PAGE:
New Brunswick is allowing more businesses and services to open as it launches the second phase of its COVID-19 recovery plan. Daycares, retail businesses, offices, restaurants, libraries, museums, seasonal campgrounds and ATV trails can now reopen under certain conditions. The conditions include having an operational plan that explains how they're meeting public health guidelines including physical distancing, hand hygiene and allowing staff to remain home when ill. Two-household "bubbles" remain in place, but now outdoor gatherings of up to 10 people are allowed if physical distancing is respected. The resumption of elective surgeries is also part of phase two. The third phase will allow regular church services, dentistry work and reopened fitness centres. The final phase, which will probably come only after a vaccine is available, will include large gatherings. Phase one, which started on April 24 allowed limited play on golf courses as well as fishing and hunting. Post-secondary students were allowed to return if it was deemed safe by the school, and outdoor church services were again permitted, providing people remain in their vehicles and are two metres apart.
Quebec is reopening elementary schools and day cares outside the Montreal area today. Students will be subject to physical distancing and frequent handwashing while school officials keep up with cleaning, disinfecting and following public health guidelines. Libraries, gyms and cafeterias will also remain closed. Attendance isn't mandatory, and some school boards have indicated that most parents are keeping their kids home for now. Schools in the Montreal area, for their part, will remain closed until at least May 25, while high schools and junior colleges won't be back until the fall. Quebec is also reopening retail stores outside Montreal today while those in the greater Montreal region are to reopen May 25. Premier Francois Legault says the province will keep close tabs on the situation in the city before deciding whether stores, daycares and elementary schools can reopen later this month. Quebec's construction industry is to completely start back up today, while manufacturing companies are also resuming operations with initial limits on the number of employees who can work per shift. Lottery terminals in the province have also begun to reopen after being shut down on March 20 with sales moving to online only.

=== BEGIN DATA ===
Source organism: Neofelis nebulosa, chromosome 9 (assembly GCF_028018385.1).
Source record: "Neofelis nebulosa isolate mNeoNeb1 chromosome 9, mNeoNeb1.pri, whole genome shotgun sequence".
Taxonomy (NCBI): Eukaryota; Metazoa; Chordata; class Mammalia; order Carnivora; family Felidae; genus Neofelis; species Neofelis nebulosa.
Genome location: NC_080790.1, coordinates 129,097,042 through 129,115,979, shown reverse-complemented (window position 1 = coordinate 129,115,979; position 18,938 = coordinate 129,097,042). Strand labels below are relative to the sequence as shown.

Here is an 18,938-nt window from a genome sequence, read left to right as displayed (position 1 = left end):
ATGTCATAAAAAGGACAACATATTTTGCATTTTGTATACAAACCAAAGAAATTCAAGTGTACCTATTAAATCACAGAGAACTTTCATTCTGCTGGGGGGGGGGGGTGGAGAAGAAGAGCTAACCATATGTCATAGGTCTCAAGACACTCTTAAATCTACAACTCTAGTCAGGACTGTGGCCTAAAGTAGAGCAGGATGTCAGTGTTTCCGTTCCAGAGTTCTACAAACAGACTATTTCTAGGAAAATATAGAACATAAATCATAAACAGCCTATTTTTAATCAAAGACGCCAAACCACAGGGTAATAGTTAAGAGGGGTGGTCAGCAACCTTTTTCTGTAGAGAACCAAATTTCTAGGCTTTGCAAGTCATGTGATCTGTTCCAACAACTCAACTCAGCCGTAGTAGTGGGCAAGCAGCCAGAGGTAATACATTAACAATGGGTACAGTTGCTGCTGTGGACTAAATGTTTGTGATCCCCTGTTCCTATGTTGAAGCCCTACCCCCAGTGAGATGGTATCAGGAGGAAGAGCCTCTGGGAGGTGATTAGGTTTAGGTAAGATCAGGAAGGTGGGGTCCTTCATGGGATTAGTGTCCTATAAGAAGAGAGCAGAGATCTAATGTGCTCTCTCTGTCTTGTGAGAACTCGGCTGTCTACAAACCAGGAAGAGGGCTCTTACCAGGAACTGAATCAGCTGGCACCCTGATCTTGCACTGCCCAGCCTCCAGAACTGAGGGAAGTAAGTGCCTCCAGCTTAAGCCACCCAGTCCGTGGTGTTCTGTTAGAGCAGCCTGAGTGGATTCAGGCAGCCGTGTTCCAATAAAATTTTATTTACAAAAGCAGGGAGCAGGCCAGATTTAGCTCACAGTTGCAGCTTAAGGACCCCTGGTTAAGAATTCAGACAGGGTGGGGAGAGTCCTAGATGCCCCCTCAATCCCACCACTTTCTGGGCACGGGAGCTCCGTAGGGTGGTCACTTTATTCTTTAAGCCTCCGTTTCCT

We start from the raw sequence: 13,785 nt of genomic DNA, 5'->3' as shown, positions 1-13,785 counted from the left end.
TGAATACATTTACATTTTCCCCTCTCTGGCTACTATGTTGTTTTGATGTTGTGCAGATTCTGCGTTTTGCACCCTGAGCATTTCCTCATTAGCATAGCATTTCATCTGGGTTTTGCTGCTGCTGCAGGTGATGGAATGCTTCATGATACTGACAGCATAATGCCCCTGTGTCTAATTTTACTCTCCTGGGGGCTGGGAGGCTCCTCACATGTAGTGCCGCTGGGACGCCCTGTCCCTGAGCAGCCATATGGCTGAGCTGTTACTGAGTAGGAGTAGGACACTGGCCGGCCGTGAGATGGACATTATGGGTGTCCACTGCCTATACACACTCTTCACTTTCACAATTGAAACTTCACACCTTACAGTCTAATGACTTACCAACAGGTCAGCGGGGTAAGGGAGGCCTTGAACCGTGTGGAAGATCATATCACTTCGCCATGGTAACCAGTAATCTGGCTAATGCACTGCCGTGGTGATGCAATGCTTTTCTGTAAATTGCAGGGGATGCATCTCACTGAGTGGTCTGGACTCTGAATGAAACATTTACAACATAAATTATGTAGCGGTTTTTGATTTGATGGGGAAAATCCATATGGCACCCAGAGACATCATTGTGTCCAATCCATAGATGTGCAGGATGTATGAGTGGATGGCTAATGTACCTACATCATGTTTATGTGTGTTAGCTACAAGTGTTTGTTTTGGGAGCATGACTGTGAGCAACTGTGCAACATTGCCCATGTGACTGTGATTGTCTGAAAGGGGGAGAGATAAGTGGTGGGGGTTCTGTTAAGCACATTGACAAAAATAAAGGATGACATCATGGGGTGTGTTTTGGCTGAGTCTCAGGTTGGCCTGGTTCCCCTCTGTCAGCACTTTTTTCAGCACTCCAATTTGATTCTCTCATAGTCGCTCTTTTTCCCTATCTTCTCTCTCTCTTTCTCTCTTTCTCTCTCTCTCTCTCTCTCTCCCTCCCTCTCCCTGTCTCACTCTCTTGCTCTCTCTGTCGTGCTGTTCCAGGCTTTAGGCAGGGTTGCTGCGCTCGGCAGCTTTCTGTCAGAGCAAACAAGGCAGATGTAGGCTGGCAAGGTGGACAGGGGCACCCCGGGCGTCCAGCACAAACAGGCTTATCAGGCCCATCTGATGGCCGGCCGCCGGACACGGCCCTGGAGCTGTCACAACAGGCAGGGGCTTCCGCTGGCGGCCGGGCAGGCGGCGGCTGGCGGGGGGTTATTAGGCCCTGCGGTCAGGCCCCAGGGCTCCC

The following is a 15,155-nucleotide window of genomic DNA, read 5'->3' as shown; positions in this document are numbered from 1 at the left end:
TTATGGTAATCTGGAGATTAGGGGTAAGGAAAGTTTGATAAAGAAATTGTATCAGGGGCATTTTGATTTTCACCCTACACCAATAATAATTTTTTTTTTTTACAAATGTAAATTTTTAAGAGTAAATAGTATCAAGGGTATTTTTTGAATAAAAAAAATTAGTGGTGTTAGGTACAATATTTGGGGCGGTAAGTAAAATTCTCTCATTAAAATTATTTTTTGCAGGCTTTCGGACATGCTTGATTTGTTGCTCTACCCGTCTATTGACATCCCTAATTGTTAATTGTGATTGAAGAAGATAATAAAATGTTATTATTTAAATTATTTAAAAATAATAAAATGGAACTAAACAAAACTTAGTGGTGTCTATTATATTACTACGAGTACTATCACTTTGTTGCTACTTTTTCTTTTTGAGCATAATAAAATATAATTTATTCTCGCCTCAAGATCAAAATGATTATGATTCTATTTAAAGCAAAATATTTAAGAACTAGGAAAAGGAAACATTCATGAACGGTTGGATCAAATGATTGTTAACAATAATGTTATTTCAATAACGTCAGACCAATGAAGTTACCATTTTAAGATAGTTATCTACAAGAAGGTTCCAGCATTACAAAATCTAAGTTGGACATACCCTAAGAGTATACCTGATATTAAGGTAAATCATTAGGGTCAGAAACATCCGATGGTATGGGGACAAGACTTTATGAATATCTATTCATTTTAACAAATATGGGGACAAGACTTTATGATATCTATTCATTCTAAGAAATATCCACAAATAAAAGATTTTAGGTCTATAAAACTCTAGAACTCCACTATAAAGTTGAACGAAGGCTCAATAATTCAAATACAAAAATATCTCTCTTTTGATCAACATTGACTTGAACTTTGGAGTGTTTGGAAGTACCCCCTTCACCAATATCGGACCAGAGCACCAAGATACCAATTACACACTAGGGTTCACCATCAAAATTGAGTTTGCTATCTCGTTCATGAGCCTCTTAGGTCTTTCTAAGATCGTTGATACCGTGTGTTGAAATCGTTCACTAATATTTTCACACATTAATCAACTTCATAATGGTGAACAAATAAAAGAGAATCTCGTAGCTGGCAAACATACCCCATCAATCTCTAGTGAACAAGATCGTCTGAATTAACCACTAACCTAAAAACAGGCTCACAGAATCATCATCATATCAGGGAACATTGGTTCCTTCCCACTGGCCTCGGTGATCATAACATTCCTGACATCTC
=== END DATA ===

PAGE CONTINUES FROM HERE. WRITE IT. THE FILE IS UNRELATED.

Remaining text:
Ontario is allowing non-essential retail stores to open for curbside pickup today. Garden centres and nurseries were allowed to reopen on May 8, while hardware stores and safety supply stores could reopen on May 10. Those stores must follow the same public health measures as grocery stores and pharmacies do, such as physical distancing, offering contactless payment and sanitizing surfaces. Provincial parks will reopen today, though camping grounds, beaches and playgrounds inside the parks will remain closed. Premier Doug Ford says visitors must continue physical distancing and he wants people to only visit parks that are local to them. Ontario has extended its emergency orders, which include a ban on public gatherings of more than five people and the closure of bars and restaurants except for take-out and delivery. Libraries, theatres and concert venues, as well as outdoor amenities such as playgrounds, and most child care centres also remain closed. The province has separately announced that publicly funded schools will be closed until at least May 31. Ontario liquor stores are expanding store hours that were reduced in March, rolling out earlier opening and later closing times in stages until they apply to all stores in the first week of June.